Observational study shows that nurses spend more time caring for mechanically ventilated preterm infants than those receiving noninvasive ventilation
Aim: This study analysed how nursing workloads in a neonatal intensive care unit (NICU) depended on the type of respiratory support provided, and how this relationship varied by the infant's postnatal age and weight. Methods: We used a prospective study design in a NICU in a tertiary perinatal centre in Germany. This entailed collecting data on nursing activities by observing 41 nurses for 155 hours between June 2015 and November 2015 and measuring the average nursing capacity required for direct care. Regression analysis was used to test for differences in nursing workloads between respiratory support types. Results: Mechanically ventilated infants each required an average of 60% of the time one nurse had available to spend on direct care during the periods observed. In contrast, those receiving noninvasive ventilation only required 34% and special care infants required 13%. After the first 72 hours of life, mechanically ventilated infants required an average nursing capacity of 40%, while infants receiving noninvasive ventilation required 32% and special care infants required 25%. Conclusion: Invasive support was associated with higher workloads than noninvasive support. The differences were partially moderated by individual factors, such as the infant's age. The findings should be replicated within a multicentre design.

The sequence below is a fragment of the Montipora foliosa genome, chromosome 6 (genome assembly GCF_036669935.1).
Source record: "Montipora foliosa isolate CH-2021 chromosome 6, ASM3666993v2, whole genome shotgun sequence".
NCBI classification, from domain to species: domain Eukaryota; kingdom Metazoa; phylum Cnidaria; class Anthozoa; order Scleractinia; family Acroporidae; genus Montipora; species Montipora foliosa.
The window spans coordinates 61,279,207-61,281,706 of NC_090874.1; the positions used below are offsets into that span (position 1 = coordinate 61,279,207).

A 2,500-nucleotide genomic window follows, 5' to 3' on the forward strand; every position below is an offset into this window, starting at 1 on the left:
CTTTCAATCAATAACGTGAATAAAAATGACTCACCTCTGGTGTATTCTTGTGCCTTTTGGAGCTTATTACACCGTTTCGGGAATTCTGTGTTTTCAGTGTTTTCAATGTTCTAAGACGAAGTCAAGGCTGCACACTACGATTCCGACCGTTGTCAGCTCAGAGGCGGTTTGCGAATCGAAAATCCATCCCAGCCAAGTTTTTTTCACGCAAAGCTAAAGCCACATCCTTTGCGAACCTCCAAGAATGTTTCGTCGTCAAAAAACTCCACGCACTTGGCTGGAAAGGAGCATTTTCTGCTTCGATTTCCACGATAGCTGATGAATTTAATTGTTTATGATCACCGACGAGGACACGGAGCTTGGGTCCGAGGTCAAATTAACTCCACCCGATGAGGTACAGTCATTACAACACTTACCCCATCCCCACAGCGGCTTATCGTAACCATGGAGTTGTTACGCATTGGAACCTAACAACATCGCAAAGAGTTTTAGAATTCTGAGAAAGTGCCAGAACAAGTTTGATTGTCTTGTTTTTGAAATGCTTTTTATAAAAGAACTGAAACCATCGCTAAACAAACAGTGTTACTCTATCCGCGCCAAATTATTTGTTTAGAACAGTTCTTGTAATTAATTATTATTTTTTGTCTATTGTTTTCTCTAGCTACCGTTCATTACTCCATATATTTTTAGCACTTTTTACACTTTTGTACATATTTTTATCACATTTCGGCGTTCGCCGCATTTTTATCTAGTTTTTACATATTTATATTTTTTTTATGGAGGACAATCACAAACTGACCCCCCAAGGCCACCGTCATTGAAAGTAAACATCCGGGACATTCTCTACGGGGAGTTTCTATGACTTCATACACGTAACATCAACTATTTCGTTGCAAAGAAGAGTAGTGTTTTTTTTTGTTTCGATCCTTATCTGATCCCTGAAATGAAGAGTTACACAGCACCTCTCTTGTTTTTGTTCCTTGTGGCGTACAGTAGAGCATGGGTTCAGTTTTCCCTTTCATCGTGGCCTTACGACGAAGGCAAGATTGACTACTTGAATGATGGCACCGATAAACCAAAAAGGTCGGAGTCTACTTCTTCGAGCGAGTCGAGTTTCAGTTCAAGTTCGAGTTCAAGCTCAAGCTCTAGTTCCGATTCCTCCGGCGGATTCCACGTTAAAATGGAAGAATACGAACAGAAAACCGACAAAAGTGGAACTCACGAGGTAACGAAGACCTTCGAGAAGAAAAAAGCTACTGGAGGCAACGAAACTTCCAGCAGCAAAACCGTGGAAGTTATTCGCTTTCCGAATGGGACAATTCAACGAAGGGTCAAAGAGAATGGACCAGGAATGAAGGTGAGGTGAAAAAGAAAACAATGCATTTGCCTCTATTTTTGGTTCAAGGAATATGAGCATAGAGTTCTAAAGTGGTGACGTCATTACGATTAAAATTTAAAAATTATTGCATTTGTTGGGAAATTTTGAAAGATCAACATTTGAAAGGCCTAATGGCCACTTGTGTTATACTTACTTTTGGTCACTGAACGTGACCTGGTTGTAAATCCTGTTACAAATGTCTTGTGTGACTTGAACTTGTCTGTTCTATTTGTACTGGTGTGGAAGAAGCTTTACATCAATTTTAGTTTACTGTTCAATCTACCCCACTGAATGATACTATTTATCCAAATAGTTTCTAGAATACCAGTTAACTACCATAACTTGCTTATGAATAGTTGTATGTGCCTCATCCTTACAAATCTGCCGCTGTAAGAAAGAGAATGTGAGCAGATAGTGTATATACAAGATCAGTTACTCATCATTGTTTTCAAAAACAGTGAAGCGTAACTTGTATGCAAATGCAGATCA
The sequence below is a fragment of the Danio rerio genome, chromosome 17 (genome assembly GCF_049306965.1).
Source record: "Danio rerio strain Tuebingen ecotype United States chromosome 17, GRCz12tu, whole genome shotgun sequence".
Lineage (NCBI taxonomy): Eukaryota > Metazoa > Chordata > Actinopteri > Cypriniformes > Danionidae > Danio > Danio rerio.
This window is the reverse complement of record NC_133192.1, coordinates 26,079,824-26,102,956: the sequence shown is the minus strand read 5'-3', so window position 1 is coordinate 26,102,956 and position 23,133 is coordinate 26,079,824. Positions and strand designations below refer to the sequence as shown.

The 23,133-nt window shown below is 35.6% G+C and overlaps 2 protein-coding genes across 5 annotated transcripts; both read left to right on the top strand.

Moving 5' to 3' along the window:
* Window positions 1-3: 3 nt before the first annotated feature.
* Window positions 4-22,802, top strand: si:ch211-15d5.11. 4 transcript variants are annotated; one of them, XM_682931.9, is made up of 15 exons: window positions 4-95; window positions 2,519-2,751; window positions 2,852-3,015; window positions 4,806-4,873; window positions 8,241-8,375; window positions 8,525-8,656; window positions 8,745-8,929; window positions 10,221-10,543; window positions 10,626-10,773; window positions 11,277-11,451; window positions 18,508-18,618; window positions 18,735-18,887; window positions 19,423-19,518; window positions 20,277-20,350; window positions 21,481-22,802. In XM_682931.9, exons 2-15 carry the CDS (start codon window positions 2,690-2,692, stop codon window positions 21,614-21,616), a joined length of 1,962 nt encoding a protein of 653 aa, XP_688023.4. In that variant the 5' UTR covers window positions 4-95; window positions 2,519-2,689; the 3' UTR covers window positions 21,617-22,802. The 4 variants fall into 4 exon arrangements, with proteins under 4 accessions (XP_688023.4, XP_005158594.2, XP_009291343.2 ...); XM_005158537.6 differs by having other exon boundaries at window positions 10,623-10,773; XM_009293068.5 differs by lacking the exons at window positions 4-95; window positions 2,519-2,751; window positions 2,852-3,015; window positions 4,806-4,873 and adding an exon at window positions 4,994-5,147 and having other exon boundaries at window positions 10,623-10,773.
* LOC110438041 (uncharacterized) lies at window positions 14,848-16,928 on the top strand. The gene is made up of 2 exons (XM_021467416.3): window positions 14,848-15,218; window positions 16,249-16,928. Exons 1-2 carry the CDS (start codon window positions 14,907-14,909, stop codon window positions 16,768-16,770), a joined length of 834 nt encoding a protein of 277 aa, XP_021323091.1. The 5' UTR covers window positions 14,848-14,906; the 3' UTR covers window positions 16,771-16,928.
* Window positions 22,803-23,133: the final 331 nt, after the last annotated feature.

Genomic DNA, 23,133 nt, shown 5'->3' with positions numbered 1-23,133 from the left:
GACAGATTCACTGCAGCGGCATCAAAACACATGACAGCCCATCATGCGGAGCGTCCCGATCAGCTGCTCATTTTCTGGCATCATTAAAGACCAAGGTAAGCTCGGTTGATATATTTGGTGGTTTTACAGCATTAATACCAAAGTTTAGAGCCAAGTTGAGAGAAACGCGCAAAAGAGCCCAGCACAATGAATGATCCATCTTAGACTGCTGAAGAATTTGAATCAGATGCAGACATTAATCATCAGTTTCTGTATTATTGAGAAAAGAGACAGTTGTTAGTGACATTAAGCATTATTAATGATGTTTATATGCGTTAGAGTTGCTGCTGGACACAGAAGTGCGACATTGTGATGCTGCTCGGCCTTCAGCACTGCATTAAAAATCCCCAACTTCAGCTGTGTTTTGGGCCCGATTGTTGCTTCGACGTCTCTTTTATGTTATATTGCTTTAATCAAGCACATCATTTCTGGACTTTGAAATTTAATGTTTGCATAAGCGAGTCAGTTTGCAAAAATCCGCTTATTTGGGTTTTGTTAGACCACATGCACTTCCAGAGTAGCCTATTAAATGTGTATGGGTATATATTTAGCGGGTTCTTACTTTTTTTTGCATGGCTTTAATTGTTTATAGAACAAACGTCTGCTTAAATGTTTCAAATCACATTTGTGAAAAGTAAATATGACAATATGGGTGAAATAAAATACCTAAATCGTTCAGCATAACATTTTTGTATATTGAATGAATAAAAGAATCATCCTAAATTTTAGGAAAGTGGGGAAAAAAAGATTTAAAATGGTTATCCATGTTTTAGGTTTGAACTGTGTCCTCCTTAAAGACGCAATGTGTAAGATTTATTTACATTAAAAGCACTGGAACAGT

|Keywords||Neonatal intensive care units, Nurse staffing, Nursing workload, Respiratory support, Very low-birthweight infants|
|Persistent URL||dx.doi.org/10.1111/apa.14010, hdl.handle.net/1765/102197|
|Series||ERIM Top-Core Articles|
|Journal||Acta Paediatrica: promoting child health|
Langhammer, K. (Kristina), Sülz, S. (Sandra), Becker-Peth, M. (Michael), & Roth, B. (2017). Observational study shows that nurses spend more time caring for mechanically ventilated preterm infants than those receiving noninvasive ventilation. Acta Paediatrica: promoting child health. doi:10.1111/apa.14010